Submitted to: Annals of the Entomological Society of America
Publication Type: Peer Reviewed Journal
Publication Acceptance Date: October 16, 2002
Publication Date: January 15, 2003
Citation: Spurgeon, D.W., Sappington, T.W., Suh, C.P. 2003. A system for characterizing reproductive and diapause morphology in the boll weevil (Coleoptera: Curculionidae). Annals of the Entomological Society of America. 96:1-11. Interpretive Summary: One of the keys to the boll weevil's success at infesting and damaging U.S. cotton has been its ability to survive the winter in a state of dormancy. Although this dormancy has been extensively studied, earlier results have been inconsistent and the dormancy remains poorly understood. One possible reason for the differences among the results of earlier studies is that the characters identifying dormant weevils were not used consistently. Through our previous studies and observations we have documented the different stages of development of boll weevil fat reserves and reproductive organs. We present illustrated descriptions of these stages, with a discussion of their meaning in relation to reproduction or dormancy. These descriptions provide clearer and more extensive guidelines for identifying dormant weevils than were previously available. We also propose a set of characters for use in identifying dormant weevils. This set of characters will allow future studies of the dormancy to use more standardized methods, and they provide a clear baseline for comparison with the identification methods used by other researchers.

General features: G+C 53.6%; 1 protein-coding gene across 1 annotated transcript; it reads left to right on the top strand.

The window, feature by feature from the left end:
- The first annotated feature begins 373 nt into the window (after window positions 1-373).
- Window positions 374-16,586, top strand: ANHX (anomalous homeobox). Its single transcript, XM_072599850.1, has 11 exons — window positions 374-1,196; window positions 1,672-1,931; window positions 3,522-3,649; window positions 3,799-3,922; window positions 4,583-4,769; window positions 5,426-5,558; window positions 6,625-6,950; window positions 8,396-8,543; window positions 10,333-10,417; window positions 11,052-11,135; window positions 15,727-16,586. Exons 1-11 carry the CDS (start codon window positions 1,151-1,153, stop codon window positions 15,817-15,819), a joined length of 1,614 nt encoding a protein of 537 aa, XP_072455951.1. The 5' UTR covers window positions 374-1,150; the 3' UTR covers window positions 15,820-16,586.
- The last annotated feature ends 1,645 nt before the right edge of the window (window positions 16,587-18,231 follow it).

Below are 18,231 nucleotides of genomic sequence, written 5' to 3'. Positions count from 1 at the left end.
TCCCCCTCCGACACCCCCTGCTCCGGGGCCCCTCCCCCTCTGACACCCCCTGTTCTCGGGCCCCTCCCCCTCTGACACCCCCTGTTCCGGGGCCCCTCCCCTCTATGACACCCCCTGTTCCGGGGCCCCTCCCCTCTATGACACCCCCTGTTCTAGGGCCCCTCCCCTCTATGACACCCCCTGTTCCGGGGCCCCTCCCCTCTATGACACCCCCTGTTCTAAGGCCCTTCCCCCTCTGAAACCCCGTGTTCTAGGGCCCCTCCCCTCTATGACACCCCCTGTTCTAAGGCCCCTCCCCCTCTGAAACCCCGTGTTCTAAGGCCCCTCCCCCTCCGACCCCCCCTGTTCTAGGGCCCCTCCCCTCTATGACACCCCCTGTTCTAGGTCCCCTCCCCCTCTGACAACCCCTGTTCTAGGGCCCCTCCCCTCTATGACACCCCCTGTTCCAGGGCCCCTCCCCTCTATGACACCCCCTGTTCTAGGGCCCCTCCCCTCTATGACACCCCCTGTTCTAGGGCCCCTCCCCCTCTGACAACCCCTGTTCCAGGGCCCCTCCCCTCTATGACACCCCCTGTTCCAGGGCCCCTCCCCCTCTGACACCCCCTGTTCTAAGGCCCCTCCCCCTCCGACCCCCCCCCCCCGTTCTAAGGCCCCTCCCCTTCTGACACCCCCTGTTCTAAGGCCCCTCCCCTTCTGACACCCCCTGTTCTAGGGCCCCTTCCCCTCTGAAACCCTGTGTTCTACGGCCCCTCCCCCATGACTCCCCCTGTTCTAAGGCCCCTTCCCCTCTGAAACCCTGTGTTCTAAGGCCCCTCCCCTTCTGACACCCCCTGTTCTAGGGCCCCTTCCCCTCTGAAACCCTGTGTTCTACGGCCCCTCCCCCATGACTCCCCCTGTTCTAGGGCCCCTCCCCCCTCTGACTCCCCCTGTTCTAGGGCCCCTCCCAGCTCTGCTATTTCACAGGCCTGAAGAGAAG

Technical Abstract: Diapause in the boll weevil, Anthonomus grandis Boheman, has been extensively studied but remains poorly understood. In particular, results of diapause induction studies have been inconsistent, and the body of published literature does not clearly indicate the factors or cues responsible for induction. A likely contributor to this variability may be the differences among studies in the criteria used to distinguish diapause. We present illustrated descriptions of the stages of male and female reproductive development, and of the fat body types and conditions associated with reproductive and diapausing weevils. These descriptions provide clearer and more extensive guidelines for the classification of reproductive and diapausing boll weevils than were previously available. We also propose criteria for distinguishing diapause based on specific characters of the fat body and male and female reproductive organs. These criteria provide a means of standardizing diapause assessments in future studies, or at least a baseline for comparison when describing alternate criteria, and should serve to clarify these descriptions in future reports.